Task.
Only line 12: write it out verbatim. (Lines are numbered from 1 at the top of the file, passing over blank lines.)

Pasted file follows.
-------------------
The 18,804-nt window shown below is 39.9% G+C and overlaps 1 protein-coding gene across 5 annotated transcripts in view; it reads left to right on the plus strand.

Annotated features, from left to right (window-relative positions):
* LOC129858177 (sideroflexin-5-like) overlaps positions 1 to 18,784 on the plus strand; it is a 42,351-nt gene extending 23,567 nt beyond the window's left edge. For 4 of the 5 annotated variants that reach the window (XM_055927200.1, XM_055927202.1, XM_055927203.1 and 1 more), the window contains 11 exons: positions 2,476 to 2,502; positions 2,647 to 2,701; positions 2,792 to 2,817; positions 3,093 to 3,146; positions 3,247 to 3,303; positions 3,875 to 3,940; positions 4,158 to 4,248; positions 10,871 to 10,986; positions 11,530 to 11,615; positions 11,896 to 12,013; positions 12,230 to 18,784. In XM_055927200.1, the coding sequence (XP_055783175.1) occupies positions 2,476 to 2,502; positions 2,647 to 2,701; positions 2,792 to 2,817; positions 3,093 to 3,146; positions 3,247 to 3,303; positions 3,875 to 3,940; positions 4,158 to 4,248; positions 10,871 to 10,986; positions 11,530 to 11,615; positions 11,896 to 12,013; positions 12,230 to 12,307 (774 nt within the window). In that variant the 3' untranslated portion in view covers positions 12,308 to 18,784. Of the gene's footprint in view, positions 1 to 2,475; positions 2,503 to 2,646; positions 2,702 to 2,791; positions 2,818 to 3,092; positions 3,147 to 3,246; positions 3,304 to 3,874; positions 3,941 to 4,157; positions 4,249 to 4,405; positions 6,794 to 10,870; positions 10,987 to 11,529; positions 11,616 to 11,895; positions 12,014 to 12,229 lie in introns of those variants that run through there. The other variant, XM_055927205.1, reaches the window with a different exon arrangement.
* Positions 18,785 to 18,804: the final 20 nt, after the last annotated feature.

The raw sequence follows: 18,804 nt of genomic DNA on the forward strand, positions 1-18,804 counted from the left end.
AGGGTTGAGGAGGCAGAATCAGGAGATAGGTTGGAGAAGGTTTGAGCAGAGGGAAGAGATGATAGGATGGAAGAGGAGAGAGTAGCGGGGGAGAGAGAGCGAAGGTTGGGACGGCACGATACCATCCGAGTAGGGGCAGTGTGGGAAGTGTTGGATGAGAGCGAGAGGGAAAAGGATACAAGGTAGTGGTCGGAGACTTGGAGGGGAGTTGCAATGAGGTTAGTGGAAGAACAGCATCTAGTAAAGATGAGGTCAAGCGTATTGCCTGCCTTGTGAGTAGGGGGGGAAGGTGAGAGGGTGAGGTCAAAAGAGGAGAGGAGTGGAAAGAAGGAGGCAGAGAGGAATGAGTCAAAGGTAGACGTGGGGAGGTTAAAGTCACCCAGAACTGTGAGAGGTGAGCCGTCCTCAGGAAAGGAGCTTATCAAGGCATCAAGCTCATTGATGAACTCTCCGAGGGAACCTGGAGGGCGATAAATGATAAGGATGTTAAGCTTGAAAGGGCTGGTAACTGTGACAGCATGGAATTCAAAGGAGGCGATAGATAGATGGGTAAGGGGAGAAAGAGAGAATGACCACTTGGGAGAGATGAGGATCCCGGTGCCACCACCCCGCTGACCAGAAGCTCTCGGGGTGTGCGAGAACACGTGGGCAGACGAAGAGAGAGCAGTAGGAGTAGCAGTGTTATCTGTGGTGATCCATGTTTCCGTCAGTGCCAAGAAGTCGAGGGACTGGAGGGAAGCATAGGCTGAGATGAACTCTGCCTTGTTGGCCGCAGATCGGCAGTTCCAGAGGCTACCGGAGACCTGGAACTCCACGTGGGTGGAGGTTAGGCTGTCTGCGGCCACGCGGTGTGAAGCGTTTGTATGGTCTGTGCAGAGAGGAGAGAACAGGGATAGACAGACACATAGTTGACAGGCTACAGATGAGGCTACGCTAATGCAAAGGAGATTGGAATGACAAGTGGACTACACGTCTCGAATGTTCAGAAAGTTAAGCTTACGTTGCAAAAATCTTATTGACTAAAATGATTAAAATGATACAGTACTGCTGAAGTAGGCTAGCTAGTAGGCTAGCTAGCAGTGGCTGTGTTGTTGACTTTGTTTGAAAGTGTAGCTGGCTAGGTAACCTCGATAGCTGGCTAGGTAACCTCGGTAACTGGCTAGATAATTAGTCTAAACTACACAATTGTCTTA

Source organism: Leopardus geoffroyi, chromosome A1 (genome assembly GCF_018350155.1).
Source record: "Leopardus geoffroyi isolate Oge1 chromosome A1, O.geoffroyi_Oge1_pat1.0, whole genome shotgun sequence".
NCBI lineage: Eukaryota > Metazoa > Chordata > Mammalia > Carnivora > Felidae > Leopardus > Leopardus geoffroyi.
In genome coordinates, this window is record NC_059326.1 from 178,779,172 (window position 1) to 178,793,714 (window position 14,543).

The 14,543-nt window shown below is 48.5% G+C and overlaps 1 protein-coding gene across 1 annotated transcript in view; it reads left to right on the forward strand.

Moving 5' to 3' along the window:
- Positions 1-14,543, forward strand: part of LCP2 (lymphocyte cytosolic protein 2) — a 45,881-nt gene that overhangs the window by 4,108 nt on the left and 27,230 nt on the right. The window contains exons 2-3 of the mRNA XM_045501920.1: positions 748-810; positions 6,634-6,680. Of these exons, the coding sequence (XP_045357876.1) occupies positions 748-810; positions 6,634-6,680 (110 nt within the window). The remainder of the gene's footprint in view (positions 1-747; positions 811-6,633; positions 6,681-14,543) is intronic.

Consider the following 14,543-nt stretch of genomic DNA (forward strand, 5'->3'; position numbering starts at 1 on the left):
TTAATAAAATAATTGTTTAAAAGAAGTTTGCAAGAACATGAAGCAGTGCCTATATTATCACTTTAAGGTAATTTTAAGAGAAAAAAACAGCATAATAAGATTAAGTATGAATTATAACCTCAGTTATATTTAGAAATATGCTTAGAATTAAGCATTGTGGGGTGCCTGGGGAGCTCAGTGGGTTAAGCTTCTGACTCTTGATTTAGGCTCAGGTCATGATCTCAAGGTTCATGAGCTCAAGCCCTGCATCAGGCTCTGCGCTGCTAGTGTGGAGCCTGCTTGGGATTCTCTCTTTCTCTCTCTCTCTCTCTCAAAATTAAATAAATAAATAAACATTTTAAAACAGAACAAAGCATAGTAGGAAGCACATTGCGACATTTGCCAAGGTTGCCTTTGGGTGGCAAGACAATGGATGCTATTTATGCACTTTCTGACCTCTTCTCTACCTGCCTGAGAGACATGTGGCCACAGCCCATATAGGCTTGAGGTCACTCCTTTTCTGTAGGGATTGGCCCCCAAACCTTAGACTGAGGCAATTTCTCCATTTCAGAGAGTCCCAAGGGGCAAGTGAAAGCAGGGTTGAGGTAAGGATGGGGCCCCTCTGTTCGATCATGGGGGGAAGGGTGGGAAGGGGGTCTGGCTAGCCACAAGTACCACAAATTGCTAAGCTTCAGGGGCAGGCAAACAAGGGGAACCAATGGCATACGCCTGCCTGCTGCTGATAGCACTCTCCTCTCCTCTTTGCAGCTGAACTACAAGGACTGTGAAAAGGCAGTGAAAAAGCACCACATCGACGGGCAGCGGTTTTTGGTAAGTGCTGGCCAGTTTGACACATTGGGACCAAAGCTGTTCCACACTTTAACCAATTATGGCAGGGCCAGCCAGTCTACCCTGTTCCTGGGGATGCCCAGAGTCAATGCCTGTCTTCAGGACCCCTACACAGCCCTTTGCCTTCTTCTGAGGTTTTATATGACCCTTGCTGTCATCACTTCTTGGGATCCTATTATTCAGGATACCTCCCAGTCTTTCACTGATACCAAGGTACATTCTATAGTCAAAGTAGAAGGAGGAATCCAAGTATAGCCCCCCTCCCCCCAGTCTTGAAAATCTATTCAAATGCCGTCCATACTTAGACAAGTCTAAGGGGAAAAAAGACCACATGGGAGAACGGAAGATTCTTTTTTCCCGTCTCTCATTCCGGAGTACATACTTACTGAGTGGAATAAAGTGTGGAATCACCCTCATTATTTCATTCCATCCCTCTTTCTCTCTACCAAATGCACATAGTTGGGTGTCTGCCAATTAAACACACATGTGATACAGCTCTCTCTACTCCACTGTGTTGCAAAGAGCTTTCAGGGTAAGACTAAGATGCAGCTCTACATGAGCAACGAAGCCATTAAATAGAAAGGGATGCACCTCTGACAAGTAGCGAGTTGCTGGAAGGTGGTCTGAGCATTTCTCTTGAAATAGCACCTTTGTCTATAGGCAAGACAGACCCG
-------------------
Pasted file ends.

Moving 5' to 3' along the window: